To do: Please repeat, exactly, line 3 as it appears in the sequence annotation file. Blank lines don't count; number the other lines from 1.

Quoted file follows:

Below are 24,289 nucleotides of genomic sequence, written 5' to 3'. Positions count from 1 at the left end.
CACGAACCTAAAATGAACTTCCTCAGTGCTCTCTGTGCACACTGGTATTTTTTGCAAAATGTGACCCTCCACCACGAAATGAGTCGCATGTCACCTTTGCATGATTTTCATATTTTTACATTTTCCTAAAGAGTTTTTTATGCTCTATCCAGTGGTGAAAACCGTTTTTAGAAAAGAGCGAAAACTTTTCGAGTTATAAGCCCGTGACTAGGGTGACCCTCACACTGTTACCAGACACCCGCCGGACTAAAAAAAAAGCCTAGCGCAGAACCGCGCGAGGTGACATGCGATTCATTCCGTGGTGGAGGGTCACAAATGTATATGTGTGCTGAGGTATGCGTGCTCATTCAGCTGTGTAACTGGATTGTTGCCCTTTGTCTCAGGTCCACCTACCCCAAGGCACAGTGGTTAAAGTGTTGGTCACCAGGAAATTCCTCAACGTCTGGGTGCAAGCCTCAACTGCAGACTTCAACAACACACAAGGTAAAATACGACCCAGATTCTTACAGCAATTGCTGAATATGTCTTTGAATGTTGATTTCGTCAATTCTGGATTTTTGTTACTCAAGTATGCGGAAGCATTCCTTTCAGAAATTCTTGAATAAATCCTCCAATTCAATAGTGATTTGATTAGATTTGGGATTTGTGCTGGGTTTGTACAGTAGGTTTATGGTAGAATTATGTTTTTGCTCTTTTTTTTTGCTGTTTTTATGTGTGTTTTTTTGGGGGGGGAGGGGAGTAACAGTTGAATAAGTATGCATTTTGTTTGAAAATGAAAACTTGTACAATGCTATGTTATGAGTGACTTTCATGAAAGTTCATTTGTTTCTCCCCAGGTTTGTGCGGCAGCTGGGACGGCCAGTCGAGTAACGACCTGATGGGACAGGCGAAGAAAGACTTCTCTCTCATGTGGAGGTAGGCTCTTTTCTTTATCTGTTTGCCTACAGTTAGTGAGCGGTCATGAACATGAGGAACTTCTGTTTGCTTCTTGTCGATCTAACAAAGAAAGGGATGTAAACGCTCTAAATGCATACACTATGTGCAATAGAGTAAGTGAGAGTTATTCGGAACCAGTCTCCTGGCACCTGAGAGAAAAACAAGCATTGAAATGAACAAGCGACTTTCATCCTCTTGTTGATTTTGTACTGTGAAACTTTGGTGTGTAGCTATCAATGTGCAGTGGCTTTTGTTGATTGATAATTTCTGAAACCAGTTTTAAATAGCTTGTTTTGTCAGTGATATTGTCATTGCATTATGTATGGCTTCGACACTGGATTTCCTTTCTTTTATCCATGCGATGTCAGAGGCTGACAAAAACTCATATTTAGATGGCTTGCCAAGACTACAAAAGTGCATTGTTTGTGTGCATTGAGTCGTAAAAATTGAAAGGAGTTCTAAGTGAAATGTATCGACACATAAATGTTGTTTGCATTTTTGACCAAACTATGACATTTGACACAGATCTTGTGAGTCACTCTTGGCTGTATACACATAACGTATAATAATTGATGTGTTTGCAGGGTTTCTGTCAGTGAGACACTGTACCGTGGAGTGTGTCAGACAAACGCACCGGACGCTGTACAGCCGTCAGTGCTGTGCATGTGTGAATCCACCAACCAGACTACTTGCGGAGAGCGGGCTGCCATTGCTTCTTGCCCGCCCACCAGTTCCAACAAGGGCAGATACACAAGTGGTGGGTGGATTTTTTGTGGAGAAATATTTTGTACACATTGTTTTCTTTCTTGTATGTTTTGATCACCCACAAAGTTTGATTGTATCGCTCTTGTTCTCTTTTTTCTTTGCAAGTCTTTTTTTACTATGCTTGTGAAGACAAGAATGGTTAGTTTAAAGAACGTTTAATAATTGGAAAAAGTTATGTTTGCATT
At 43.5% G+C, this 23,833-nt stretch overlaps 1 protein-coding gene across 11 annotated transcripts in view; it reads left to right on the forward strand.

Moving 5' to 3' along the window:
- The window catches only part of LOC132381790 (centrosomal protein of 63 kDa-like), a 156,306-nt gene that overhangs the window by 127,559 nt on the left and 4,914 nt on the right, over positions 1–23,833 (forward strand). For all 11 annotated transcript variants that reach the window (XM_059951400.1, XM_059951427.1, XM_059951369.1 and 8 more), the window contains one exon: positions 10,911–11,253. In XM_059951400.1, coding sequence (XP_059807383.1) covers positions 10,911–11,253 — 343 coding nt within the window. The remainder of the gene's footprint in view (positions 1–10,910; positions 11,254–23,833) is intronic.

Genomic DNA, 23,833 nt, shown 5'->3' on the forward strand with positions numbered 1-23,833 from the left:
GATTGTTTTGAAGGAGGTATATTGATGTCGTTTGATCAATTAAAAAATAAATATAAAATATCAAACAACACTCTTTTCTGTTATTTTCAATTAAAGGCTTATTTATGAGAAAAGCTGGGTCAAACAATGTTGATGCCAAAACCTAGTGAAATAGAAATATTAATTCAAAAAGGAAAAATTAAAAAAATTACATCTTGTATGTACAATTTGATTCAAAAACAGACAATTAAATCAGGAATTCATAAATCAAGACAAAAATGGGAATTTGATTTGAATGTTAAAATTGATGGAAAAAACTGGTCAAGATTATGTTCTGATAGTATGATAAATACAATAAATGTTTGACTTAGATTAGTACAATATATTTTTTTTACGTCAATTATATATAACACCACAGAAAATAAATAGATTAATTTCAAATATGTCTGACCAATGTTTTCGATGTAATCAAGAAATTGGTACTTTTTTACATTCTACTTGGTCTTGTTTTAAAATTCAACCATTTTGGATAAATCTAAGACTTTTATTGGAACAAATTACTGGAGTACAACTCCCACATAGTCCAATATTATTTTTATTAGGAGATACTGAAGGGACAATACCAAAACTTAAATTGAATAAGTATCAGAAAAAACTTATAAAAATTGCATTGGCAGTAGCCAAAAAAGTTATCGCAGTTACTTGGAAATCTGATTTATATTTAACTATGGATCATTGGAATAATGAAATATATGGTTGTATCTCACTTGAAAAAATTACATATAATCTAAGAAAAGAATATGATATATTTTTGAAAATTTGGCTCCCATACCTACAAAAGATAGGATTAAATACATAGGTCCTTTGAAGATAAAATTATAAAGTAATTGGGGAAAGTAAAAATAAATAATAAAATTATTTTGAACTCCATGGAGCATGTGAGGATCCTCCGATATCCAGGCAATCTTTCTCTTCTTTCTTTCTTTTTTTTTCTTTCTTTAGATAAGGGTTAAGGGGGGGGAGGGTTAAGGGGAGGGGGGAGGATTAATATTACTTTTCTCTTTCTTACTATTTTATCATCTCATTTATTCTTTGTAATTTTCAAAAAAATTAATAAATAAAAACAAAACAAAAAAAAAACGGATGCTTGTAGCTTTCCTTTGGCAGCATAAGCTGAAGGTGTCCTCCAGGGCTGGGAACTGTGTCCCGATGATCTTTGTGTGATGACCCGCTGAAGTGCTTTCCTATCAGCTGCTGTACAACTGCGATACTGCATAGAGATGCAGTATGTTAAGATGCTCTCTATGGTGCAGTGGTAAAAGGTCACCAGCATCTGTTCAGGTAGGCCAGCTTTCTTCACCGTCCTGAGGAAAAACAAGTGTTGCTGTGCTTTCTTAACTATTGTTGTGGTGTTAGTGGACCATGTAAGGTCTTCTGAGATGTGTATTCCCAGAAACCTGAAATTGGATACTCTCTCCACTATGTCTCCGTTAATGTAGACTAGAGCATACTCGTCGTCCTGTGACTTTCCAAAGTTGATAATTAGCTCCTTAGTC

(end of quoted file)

At 43.5% G+C, this 23,833-nt stretch overlaps 1 protein-coding gene across 11 annotated transcripts in view; it reads left to right on the forward strand.